Maternal genetic effects on adaptive divergence between anadromous and resident brook charr during early life history

Abstract The importance of directional selection relative to neutral evolution may be determined by comparing quantitative genetic variation in phenotype (QST) to variation at neutral molecular markers (FST). Quantitative divergence between salmonid life history types is often considerable, but ontogenetic changes in the significance of major sources of genetic variance during post-hatch development suggest that selective differentiation varies by developmental stage. In this study, we tested the hypothesis that maternal genetic differentiation between anadromous and resident brook charr (Salvelinus fontinalis Mitchill) populations for early quantitative traits (embryonic size/growth, survival, egg number and developmental time) would be greater than neutral genetic differentiation, but that the maternal genetic basis for differentiation would be higher for pre-resorption traits than post-resorption traits. Quantitative genetic divergence between anadromous (seawater migratory) and resident Laval River (Québec) brook charr based on maternal genetic variance was high (QST > 0.4) for embryonic length, yolk sac volume, embryonic growth rate and time to first response to feeding relative to neutral genetic differentiation [FST = 0.153 (0.071,0.214)], with anadromous females having positive genetic coefficients for all of the above characters. However, QST was essentially zero for all traits post-resorption of the yolk sac. Our results indicate that the observed divergence between resident and anadromous brook charr has been driven by directional selection, and may therefore be adaptive. Moreover, they provide among the first evidence that the relative importance of selective differentiation may be highly context-specific, and varies by genetic contributions to phenotype by parental sex at specific points in offspring ontogeny. This in turn suggests that interpretations of QST - FST comparisons may be improved by considering the structure of quantitative genetic architecture by age category and the sex of the parent used in estimation. [source]

Cladogenesis and reticulation in the Hawaiian endemic mints (Lamiaceae)

CLADISTICS, Issue 6 2003
Charlotte Lindqvist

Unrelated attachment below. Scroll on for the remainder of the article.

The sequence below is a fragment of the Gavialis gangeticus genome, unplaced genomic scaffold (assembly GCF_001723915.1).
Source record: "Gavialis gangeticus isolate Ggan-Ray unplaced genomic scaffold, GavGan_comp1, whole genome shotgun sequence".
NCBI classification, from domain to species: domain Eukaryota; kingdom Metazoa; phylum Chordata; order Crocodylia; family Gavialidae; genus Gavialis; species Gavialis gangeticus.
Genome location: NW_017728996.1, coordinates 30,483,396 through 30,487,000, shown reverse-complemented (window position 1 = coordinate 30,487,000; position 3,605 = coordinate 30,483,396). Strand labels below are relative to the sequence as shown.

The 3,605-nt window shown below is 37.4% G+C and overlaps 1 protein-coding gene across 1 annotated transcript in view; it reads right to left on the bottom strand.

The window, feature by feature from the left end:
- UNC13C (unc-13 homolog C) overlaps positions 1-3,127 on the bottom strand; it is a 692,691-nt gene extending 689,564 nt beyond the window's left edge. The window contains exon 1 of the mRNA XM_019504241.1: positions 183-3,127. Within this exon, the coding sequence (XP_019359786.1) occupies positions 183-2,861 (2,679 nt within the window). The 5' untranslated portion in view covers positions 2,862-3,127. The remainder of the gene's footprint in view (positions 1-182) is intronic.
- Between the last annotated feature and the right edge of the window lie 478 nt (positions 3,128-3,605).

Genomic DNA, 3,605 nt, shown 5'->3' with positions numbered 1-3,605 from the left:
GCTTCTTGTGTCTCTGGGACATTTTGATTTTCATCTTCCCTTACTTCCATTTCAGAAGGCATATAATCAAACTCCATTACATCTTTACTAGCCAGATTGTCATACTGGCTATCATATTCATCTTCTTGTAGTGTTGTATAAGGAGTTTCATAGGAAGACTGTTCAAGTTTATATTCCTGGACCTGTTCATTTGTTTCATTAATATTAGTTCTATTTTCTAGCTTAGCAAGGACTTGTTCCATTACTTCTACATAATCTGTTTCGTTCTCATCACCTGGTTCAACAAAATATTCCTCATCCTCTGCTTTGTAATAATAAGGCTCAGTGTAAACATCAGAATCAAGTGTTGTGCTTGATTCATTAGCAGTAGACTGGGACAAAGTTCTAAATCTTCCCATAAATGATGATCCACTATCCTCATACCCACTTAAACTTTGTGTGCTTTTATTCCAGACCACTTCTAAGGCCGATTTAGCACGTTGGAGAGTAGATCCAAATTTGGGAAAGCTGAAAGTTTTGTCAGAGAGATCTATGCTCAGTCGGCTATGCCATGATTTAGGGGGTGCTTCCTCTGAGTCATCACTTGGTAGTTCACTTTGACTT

The Hawaiian endemic mints, which comprise 58 species of dry-fruited Haplostachys and fleshy-fruited Phyllostegia and Stenogyne, represent a major island radiation that likely originated from polyploid hybrid ancestors in the temperate North American Stachys lineage. In contrast with considerable morphological and ecological diversity among taxa, sequence variation in the nrDNA 5S non-transcribed spacer was found to be remarkably low, which when analyzed using standard parsimony resulted in a lack of phylogenetic resolution among accessions of insect-pollinated Phyllostegia and bird-pollinated Stenogyne. However, many within-individual nucleotide polymorphisms were observed, and under the assumption that they could contain phylogenetic information, these ambiguities were recoded as new character states. Substantially more phylogenetic structure was obtained with these data, including the resolution of most Stenogyne species into a monophyletic group with an apparent recent origin on O'ahu (3.0 My) or the Maui Nui island complex (2.2 My). Subsequent diversification appears to have involved multiple inter-island dispersal events. Intergeneric placements for a few morphotypes, seemingly misplaced within either Phyllostegia or Stenogyne, may indicate reticulation as one polymorphism-generating force. For a finer scale exploration of hybridization, preliminary AFLP fragment data were examined among putative hybrids of Stenogyne microphylla and S. rugosa from Mauna Kea, Hawai'i, that had been identified based on morphology. Cladistic analysis (corroborated by multivariate correspondence analysis) showed the morphologically intermediate individuals to group in a strongly supported monophyletic clade with S. microphylla. Therefore, reticulation could be both historic and active in Stenogyne, and perhaps a force of general importance in the evolution of the Hawaiian mints. The relatively greater extent of lineage-sorted polymorphisms in Stenogyne may indicate selective differentiation from other fleshy-fruited taxa, perhaps through the agency of highly specialized bird pollinators that restricted gene flow with other Hawaiian mint morphotypes. [source]